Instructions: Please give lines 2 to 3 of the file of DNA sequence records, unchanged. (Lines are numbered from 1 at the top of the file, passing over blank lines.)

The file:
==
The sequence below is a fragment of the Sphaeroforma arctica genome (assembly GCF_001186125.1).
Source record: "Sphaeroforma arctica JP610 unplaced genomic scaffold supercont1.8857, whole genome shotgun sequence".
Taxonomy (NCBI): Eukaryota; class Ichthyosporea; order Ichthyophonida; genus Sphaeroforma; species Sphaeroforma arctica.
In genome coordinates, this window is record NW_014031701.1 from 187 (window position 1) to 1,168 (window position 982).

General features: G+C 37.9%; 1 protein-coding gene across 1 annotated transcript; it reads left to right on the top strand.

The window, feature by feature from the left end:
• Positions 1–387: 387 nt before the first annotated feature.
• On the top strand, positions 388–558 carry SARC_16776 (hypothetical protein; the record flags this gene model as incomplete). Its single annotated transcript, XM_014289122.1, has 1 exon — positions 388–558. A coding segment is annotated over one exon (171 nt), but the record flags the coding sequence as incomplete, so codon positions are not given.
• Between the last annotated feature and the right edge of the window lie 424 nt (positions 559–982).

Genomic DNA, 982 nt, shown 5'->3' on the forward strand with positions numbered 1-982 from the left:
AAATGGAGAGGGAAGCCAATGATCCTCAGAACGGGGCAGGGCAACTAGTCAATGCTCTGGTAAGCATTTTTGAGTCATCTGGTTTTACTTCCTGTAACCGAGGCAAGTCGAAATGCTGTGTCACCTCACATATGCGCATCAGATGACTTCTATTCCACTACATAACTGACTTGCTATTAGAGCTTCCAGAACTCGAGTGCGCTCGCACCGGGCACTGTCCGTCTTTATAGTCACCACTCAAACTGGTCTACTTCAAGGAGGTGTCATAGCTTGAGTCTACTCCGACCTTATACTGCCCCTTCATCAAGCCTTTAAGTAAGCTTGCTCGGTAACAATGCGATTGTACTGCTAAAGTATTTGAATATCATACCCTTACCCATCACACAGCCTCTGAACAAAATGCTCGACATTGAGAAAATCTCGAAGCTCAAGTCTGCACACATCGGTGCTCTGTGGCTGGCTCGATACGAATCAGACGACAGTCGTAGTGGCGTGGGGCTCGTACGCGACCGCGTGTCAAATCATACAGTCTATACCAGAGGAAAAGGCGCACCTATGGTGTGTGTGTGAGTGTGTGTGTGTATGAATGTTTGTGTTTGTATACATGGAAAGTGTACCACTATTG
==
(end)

Source record: "Sphaeroforma arctica JP610 unplaced genomic scaffold supercont1.8857, whole genome shotgun sequence".
Taxonomy (NCBI): Eukaryota; class Ichthyosporea; order Ichthyophonida; genus Sphaeroforma; species Sphaeroforma arctica.